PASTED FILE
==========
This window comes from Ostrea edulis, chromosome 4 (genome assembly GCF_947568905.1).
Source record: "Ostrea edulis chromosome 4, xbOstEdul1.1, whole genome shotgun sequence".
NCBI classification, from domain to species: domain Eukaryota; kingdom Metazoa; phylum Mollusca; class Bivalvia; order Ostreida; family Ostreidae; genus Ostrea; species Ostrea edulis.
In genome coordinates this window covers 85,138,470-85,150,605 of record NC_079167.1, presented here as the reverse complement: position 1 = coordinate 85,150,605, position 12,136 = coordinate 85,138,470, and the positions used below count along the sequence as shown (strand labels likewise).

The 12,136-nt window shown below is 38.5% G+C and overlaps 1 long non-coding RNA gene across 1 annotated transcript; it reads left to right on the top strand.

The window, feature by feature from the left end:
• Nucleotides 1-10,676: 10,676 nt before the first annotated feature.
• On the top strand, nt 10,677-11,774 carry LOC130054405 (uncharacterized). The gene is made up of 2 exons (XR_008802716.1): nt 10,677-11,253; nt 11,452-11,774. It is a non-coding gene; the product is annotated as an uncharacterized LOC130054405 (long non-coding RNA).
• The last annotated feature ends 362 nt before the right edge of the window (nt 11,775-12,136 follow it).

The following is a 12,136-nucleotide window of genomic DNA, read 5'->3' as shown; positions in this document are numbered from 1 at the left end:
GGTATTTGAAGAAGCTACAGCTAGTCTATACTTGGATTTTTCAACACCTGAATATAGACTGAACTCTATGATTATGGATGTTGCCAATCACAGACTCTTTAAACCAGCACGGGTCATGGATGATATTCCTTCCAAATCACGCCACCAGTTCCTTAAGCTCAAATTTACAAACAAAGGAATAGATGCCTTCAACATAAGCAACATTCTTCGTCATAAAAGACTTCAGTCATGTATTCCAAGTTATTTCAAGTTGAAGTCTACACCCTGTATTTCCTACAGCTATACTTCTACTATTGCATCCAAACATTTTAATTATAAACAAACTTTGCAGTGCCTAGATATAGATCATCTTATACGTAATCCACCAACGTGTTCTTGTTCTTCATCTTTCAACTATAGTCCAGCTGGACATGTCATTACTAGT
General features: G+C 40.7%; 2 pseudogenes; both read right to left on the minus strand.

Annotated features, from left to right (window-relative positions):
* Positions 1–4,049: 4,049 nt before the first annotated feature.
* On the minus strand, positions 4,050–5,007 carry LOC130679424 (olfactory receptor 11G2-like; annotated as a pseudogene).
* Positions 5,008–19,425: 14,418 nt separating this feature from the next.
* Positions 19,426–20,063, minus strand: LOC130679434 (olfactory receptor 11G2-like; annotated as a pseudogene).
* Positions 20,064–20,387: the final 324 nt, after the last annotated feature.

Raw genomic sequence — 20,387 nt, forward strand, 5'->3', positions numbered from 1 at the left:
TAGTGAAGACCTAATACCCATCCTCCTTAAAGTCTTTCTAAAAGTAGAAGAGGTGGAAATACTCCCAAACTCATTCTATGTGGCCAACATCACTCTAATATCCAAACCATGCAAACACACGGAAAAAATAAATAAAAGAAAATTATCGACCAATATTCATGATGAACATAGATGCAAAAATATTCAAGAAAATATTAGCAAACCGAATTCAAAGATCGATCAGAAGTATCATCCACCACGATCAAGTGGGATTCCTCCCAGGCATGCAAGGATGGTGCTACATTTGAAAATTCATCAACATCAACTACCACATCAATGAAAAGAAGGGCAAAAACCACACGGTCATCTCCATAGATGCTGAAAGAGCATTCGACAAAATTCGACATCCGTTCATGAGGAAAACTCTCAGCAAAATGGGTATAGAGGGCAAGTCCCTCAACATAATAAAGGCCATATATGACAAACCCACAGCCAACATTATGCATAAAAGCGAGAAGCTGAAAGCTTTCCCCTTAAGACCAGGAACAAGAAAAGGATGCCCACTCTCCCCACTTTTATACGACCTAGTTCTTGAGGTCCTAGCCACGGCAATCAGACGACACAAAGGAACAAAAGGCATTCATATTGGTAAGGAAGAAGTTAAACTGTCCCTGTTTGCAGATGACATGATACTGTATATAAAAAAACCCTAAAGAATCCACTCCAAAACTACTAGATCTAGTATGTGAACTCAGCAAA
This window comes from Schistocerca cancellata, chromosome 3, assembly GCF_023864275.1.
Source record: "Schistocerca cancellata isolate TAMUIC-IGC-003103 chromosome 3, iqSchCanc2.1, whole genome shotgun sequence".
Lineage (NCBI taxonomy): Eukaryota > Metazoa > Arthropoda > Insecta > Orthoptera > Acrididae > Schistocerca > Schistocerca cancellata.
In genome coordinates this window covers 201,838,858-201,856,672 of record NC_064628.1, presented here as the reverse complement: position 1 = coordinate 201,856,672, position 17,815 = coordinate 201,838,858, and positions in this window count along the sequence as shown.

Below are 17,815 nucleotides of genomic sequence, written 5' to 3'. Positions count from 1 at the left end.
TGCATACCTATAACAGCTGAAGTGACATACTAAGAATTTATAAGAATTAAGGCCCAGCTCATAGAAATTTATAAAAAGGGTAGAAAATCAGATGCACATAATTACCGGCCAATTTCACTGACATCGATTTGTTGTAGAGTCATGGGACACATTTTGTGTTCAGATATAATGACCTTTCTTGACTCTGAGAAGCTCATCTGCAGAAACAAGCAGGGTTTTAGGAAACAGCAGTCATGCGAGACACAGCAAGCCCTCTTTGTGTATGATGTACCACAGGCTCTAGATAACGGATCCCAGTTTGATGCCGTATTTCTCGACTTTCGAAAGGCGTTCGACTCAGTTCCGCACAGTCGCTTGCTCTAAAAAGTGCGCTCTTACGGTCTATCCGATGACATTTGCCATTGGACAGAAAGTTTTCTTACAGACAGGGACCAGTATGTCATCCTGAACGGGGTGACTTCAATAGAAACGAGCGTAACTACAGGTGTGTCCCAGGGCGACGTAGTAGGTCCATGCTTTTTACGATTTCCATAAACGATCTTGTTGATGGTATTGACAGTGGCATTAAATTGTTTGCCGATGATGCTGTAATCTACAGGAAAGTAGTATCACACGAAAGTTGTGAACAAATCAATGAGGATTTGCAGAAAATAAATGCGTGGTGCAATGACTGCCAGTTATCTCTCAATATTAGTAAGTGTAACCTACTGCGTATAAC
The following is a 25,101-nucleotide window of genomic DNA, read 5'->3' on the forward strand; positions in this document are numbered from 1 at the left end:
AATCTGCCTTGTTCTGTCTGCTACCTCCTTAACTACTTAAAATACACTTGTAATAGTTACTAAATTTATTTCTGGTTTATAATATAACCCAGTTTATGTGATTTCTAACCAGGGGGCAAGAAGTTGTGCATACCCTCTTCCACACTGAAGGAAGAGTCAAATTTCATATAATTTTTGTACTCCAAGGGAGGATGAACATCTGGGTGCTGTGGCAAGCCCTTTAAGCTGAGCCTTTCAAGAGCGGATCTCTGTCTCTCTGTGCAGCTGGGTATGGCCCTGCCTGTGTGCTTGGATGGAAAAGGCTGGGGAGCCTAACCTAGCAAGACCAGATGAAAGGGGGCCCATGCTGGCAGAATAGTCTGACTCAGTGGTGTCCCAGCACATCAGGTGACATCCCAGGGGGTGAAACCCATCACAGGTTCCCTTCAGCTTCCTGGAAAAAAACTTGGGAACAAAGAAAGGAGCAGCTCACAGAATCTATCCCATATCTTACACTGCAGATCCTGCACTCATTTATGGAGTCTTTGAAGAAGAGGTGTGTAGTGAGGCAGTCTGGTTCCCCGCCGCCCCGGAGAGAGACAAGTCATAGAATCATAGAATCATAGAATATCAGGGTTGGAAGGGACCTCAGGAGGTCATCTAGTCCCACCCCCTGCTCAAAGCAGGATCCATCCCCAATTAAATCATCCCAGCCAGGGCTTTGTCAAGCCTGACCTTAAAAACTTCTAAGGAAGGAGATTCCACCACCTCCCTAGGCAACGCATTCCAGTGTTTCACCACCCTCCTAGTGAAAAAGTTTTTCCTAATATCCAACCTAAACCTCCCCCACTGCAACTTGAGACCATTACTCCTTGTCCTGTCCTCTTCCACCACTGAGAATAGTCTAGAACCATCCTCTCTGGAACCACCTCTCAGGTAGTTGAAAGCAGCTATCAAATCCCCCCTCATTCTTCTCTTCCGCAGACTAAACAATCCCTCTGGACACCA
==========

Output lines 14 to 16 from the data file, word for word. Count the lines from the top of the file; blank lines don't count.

* Positions 1–4,049: 4,049 nt before the first annotated feature.
* On the minus strand, positions 4,050–5,007 carry LOC130679424 (olfactory receptor 11G2-like; annotated as a pseudogene).
* Positions 5,008–19,425: 14,418 nt separating this feature from the next.